Though how do you try to validate which source is best to start with or is more reliable than the other....and when one problem arises, how or where do you look for a possible solution for let's say a particular problem in terms of historical accuracy or relevance? Coz I've read sources saying this and this but differs from the other. Like that time at Gaugamela. Some says that Alexander planned a feint to draw most or Darius III's men away in order to thin them out before turning back to pursue Darius. Some says it was an accident that became beneficial for Alexander...things like that.
Though I do realize that knowing what really happened word for word and action by action is almost impossible to account for, how do you then choose which sets of facts/theories/hypothesis to adhere to or believe was more plausible?
A full answer to this would fill a book, as it is the root question of historiography
Nor is there one way of approaching these questions, which is why there is rarely consensus among historians but I might offer a few hints.
How close in time an author is to the events he is relating is a factor, a contemporary may be under pressure to white-wash the powerful (a charge levelled at Onesikritos by the author of the Liber de Morte), but he may be an eye-witness to the events he is relating. Those writing after the death of a power figure, like Alexander, may not be under not be under threat from that figure but his influence may still persist, the rulers post-Alexander had all been his friends, except Kassandros. In general one would expect the accuracy to decrease over time, but this is contraverted if a late author goes back to early sources, as Arrian did.
This is more subjective but if an author is retailing extravagant tales and painting dramatic scenes, he is less likely to be as reliable as a more sober historian but this is not a hard and fast rule because...
Even sober historians have an axe to grind, and that can skew their view of things Polybios, for instance hated Kleomenes III of Sparta because he had defeated the Achaean League under his hero Aratos. Here one has to research the author and his times, most biases are quite apparent though, no one would be in any doubt about Xenophon's attitudes to either Thebes or Sparta! Ancient bias does tend to be as subtle as kick in the essential guts!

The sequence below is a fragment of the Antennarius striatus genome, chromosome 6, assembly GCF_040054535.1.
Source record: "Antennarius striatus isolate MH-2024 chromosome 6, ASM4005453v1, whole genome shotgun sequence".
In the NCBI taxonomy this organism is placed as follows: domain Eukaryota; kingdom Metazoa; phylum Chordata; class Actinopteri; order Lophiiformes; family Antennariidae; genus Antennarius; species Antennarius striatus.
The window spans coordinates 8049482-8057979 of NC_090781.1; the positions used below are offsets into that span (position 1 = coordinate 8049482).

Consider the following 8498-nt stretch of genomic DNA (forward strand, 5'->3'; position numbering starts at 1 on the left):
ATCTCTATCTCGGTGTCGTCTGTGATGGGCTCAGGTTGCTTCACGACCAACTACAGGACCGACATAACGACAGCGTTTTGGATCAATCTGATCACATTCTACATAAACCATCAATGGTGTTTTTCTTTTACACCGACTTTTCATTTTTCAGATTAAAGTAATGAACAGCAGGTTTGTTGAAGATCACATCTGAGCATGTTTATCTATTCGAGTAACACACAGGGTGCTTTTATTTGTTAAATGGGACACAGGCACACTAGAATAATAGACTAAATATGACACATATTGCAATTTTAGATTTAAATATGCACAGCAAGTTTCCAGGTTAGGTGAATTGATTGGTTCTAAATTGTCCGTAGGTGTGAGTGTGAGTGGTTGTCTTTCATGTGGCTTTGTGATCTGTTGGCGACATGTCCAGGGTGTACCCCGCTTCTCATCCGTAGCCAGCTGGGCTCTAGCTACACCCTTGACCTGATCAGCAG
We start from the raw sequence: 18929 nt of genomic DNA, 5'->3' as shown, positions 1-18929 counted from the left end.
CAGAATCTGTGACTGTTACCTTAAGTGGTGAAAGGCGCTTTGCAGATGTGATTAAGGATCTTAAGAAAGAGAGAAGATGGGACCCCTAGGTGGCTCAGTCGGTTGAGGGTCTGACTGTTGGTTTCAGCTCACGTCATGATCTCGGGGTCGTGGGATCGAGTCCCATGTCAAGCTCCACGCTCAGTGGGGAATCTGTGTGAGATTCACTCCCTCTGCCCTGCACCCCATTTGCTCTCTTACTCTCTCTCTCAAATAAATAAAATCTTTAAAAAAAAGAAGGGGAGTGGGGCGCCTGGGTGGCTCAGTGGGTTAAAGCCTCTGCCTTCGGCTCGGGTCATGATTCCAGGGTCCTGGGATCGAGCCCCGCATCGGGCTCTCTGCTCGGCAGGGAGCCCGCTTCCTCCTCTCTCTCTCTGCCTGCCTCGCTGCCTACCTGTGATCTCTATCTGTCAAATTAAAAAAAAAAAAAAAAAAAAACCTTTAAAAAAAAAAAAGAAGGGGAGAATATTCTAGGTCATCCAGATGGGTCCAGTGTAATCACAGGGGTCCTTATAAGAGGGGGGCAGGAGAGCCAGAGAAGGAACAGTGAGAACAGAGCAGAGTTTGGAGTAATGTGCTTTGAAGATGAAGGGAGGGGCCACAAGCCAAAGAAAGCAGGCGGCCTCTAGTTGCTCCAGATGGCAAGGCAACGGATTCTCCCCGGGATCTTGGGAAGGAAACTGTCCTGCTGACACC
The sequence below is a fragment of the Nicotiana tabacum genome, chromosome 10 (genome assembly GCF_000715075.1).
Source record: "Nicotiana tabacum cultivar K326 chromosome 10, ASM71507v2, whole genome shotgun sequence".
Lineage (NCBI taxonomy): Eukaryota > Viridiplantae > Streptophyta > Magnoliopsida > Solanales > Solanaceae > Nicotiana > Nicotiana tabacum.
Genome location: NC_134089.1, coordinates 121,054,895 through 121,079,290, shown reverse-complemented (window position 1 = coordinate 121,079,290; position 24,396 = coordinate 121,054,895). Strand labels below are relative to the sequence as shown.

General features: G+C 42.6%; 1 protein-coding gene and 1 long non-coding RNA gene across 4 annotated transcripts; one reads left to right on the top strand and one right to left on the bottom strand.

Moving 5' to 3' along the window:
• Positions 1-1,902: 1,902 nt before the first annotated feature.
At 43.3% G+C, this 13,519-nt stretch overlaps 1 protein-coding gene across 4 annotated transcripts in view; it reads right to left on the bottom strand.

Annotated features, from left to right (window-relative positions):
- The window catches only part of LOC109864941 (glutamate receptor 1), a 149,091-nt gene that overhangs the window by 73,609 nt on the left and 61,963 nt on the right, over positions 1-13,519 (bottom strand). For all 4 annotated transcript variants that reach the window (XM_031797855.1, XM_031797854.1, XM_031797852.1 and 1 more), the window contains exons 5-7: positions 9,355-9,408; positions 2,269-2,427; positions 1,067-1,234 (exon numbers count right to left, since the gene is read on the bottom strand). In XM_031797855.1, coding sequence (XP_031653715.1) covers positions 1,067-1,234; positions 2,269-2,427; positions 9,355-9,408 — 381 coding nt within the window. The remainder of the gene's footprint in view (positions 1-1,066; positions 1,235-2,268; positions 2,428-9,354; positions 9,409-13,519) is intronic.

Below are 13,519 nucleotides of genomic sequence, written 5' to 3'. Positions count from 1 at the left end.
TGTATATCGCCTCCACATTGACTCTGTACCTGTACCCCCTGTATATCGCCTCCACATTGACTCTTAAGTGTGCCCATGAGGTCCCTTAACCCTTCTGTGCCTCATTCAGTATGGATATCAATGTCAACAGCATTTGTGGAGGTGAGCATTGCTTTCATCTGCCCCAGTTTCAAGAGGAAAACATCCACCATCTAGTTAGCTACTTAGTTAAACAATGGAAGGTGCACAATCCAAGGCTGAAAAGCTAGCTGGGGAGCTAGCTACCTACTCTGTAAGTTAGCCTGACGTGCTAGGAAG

Related to bias and tone is the possibility of a secret agenda wherein the author grafts contemporary issues onto old stories; this is quite a common issue, how much is Tacitus portrait of Tiberius conditioned by his life under Domitian?
What opportunity did the author have to obtain accurate information? Note that the opportunity will not guarantee that it was taken! For instance, if someone is reporting a conversation that nobody else could have heard, it is not going to be accurate
This is even more subjective but some things are simply impossible; the numbers given for most barbarian armies are ludicrous, but they are ludicrous in every source!
Sometimes an ancient commentator will comment on the nature of a particular work, however, just like modern critics, the ancient ones have their own biases and this can lead to a slant that could be deceptive; for the most part the critics are concerned with 'style' rather than content, so Hieronymos of Kardia, an historian most moderns would give their eye-teeth to read complete (80 books, I think) was shunned for being dry and over long.
As you can see all quite vague, I could say that it gets easier with experience but the number of times that Xenophon and Paralus disagree with me puts the lie to that!
I concur on Manfredi - the purveyor of Alexander the Macho, and an example of the worst excesses of acritical use of sources, so many late fictions included, and poor tension - the Bosworth/Hammond rivalry is quite central to modern scholarship, which is best represented by Waldemar Heckel, he is fair in his representation of earlier work and is very good at citing his sources, though I would avoid the Osprey books as the format is too tight to allow proper discussion. Both 'Conquest and Empire' by Bosworth and Hammond's 'Alexander the Great: King, Commander, Statesman' are available cheap second hand on Amazon and e-bay.
When you think about, it free-choice is the only possible option.